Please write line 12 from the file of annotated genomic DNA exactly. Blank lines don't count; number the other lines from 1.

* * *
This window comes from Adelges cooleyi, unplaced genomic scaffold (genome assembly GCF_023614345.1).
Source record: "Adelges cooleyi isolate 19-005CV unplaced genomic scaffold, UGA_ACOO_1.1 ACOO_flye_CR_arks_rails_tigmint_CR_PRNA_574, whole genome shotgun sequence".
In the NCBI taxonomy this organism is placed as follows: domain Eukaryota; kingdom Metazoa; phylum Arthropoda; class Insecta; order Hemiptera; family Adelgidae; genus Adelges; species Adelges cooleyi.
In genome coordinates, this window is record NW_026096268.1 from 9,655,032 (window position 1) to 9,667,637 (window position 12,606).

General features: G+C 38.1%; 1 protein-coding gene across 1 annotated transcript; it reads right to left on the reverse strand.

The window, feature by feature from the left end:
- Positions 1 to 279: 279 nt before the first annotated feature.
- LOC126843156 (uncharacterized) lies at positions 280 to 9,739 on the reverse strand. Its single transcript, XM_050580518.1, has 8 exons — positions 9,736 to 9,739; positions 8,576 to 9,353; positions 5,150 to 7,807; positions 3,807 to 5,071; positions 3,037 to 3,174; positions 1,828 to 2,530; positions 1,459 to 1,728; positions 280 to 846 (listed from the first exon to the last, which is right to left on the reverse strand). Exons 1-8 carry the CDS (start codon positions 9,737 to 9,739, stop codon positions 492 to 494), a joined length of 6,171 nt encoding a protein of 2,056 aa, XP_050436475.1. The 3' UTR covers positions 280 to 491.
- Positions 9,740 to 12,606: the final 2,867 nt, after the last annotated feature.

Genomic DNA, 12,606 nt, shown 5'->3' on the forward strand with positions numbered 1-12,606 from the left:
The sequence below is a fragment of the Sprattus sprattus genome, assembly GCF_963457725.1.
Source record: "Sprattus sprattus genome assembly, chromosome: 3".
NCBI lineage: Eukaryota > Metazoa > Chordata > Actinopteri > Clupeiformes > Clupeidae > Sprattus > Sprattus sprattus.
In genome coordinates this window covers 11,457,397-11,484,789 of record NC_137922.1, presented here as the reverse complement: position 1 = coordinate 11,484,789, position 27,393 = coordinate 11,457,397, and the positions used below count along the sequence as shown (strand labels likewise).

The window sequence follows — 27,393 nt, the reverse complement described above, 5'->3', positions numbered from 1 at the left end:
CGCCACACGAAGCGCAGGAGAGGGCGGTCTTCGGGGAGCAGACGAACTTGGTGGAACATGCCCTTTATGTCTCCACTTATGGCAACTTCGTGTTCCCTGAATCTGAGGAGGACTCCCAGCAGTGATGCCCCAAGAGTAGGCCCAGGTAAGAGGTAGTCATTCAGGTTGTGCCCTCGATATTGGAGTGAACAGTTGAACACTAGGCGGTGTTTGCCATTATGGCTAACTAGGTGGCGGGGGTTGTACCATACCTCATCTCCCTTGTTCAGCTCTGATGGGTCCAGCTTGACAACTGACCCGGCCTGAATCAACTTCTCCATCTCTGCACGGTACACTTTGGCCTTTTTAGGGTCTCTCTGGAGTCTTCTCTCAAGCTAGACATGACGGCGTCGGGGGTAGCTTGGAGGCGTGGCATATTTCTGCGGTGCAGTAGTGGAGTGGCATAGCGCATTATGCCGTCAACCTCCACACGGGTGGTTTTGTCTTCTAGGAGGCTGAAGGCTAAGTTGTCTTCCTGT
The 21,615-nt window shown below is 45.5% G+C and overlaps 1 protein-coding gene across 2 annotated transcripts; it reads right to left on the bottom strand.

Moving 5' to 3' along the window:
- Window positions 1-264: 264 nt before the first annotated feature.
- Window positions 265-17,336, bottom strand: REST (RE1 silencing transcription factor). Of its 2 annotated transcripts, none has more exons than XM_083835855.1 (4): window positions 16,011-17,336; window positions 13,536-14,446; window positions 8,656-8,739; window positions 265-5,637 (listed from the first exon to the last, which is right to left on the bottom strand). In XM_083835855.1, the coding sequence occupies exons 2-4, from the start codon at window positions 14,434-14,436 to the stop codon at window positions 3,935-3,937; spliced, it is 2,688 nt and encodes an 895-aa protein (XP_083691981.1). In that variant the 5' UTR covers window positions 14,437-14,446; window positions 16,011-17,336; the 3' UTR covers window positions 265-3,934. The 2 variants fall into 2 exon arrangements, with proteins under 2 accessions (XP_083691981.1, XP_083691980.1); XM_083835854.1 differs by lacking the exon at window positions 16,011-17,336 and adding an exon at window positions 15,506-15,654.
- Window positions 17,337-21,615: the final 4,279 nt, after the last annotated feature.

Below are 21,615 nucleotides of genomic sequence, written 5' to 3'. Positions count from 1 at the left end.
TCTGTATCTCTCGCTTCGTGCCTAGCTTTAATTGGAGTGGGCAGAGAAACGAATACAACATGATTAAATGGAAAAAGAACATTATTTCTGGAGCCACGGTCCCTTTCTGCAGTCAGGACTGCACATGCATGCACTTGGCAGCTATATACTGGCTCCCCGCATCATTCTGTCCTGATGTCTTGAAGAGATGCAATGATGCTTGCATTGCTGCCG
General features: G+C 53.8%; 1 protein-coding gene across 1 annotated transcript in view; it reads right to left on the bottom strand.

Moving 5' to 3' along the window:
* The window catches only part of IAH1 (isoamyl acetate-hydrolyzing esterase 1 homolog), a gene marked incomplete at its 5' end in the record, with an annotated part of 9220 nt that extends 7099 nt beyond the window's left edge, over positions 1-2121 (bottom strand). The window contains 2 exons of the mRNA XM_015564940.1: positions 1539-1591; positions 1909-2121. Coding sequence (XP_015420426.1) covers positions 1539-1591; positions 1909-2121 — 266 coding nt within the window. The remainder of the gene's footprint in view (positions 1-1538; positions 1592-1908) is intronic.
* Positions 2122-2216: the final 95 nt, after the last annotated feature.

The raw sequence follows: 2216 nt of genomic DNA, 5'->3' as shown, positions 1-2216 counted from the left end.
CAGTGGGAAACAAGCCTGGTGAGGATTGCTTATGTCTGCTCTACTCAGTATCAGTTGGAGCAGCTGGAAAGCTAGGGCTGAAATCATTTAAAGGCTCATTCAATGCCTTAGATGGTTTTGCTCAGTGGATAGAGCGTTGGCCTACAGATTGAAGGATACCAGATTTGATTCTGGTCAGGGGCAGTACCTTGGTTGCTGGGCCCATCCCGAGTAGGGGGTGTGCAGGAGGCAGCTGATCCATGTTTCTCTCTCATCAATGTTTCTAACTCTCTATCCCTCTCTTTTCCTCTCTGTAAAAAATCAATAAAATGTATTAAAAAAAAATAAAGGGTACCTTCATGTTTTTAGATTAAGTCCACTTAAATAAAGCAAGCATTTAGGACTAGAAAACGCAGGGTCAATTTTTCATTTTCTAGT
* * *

Source record: "Sprattus sprattus genome assembly, chromosome: 3".